I think it was a story about Sri Lankan Cricket and my experience playing for Sri Lanka growing up in an environment of cricket and what this sport actually represents in our country. I also spoke of the synergy that players, administrators and the media should have between them that will carry this great game forward.
Q:But have these issues that you raised during that lecture, been addressed? On an administrative perspective- because some of these issues dont really seem to have been
I think that resolving problems with the administration will not be done
quickly but I think that steps are being taken to resolve these issues, however
it wont be done overnight. I hope they will be resolved as time goes by.
Q:Many people would draw a comparison with you and Mahela with an era by-gone, an era which spoke of the C.I Gunasekaras, and those of that calibre. Do you think that this era- of
producing eminent citizens be it in the spheres of administration, governance, and of course sportsmen, is actually over?
I don’t think it is an era that is by-gone, or it is at an end, I think there
are more and people who are now being inspired to take up that mantle be it in
cricket, administration or any other sphere. What we need is an environment
from a very young age – at school, at home, at universities and at work- where
opinion is valued and welcome, criticisms and arguments need to occur. An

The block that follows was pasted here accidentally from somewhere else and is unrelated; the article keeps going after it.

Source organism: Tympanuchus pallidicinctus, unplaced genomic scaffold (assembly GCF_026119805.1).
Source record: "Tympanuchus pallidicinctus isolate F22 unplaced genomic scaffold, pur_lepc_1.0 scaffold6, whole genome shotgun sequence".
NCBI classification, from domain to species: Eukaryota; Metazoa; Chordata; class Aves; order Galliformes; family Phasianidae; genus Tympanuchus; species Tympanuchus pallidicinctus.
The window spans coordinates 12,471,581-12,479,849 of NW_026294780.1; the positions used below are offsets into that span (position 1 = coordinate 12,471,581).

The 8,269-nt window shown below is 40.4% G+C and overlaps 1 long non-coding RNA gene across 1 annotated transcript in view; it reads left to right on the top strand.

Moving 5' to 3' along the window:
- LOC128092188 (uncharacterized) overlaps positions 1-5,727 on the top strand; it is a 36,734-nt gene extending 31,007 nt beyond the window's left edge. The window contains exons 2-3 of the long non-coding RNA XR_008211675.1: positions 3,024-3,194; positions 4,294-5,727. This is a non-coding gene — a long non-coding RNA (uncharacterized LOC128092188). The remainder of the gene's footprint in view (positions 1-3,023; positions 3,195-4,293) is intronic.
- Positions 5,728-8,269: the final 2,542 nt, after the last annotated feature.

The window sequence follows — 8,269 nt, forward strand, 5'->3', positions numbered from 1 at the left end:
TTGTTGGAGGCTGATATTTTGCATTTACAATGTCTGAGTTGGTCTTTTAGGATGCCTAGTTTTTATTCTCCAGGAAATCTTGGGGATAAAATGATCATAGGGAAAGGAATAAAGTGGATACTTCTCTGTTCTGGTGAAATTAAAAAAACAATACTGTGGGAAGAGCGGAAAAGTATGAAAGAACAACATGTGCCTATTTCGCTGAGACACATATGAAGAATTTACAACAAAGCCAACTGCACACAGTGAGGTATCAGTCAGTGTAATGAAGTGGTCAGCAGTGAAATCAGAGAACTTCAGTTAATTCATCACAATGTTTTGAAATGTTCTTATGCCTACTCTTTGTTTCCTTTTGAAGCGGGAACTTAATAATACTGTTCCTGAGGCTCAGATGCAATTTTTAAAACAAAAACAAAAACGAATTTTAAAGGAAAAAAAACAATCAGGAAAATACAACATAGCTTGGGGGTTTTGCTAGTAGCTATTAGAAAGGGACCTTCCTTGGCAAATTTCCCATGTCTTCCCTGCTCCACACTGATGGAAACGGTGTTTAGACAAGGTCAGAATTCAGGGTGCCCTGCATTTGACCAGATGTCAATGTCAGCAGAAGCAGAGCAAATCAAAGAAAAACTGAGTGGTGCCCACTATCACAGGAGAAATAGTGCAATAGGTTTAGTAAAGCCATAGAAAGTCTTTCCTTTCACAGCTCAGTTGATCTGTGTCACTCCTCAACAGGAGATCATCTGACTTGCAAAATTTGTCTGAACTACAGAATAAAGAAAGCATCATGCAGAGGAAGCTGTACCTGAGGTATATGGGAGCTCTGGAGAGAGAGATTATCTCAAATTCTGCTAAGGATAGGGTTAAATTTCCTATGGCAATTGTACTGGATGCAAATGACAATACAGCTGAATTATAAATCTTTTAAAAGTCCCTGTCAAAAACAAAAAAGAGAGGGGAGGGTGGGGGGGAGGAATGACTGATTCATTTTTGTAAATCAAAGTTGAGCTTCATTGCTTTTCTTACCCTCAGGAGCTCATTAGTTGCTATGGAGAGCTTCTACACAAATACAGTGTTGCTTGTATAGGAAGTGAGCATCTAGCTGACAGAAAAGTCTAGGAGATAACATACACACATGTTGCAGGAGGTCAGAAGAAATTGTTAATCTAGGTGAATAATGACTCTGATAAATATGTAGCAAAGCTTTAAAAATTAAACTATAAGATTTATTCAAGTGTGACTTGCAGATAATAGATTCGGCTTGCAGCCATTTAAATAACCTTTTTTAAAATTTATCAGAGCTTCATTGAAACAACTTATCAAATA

environment in which it is expected and demanded from people to talk about
every single thing that affects them, society and the country at large. I think
that an idea that you don’t agree with is something that has to be heard. You
have to hear criticisms about yourself and your ideas without which you cant
learn. I think individuality and differences have to be respected in every
sense of the word and that is how we can be united in whatever that we want to
do. It could be working in a charity, playing a sport or any sphere of Lankan
society or the international stage- wherever- accountability, openness,
discussion and difference of opinion should be welcomed and encouraged. If we
can keep doing that into the future and if we can keep a culture within Sri
Lanka, which nurtures that – then there will be more and more people taking up
that gauntlet so that they better themselves and thereby better others.
Q:You are not only
considered as a sportsman, but by and large an ambassador for this country- an